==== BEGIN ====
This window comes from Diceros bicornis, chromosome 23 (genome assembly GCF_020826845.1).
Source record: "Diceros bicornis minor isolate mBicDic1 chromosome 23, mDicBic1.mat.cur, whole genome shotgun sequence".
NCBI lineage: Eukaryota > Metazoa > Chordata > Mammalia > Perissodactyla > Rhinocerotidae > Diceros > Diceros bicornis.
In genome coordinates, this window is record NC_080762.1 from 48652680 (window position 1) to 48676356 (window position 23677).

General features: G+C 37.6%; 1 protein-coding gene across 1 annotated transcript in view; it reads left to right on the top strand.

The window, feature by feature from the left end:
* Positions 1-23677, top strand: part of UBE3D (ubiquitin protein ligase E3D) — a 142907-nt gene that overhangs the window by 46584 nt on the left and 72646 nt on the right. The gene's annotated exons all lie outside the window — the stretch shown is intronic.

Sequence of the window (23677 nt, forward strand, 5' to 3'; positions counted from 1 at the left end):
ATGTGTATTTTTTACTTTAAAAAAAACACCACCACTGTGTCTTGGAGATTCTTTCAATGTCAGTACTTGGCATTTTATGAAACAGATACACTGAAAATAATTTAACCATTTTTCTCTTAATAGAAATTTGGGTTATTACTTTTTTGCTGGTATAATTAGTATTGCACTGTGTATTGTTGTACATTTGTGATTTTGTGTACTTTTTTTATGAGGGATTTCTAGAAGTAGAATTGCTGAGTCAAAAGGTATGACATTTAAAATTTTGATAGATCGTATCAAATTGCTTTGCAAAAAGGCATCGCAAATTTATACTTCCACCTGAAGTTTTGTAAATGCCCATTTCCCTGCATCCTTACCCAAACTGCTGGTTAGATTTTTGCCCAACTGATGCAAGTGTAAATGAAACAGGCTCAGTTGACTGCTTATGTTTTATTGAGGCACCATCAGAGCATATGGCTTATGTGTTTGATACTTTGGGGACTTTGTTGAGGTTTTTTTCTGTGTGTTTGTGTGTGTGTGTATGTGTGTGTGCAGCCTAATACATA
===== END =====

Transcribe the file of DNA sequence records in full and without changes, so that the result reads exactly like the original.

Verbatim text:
This window comes from Diceros bicornis, chromosome 23 (genome assembly GCF_020826845.1).
Source record: "Diceros bicornis minor isolate mBicDic1 chromosome 23, mDicBic1.mat.cur, whole genome shotgun sequence".
NCBI lineage: Eukaryota > Metazoa > Chordata > Mammalia > Perissodactyla > Rhinocerotidae > Diceros > Diceros bicornis.
In genome coordinates, this window is record NC_080762.1 from 48652680 (window position 1) to 48676356 (window position 23677).

General features: G+C 37.6%; 1 protein-coding gene across 1 annotated transcript in view; it reads left to right on the top strand.

The window, feature by feature from the left end:
* Positions 1-23677, top strand: part of UBE3D (ubiquitin protein ligase E3D) — a 142907-nt gene that overhangs the window by 46584 nt on the left and 72646 nt on the right. The gene's annotated exons all lie outside the window — the stretch shown is intronic.

Sequence of the window (23677 nt, forward strand, 5' to 3'; positions counted from 1 at the left end):
ATGTGTATTTTTTACTTTAAAAAAAACACCACCACTGTGTCTTGGAGATTCTTTCAATGTCAGTACTTGGCATTTTATGAAACAGATACACTGAAAATAATTTAACCATTTTTCTCTTAATAGAAATTTGGGTTATTACTTTTTTGCTGGTATAATTAGTATTGCACTGTGTATTGTTGTACATTTGTGATTTTGTGTACTTTTTTTATGAGGGATTTCTAGAAGTAGAATTGCTGAGTCAAAAGGTATGACATTTAAAATTTTGATAGATCGTATCAAATTGCTTTGCAAAAAGGCATCGCAAATTTATACTTCCACCTGAAGTTTTGTAAATGCCCATTTCCCTGCATCCTTACCCAAACTGCTGGTTAGATTTTTGCCCAACTGATGCAAGTGTAAATGAAACAGGCTCAGTTGACTGCTTATGTTTTATTGAGGCACCATCAGAGCATATGGCTTATGTGTTTGATACTTTGGGGACTTTGTTGAGGTTTTTTTCTGTGTGTTTGTGTGTGTGTGTATGTGTGTGTGCAGCCTAATACATA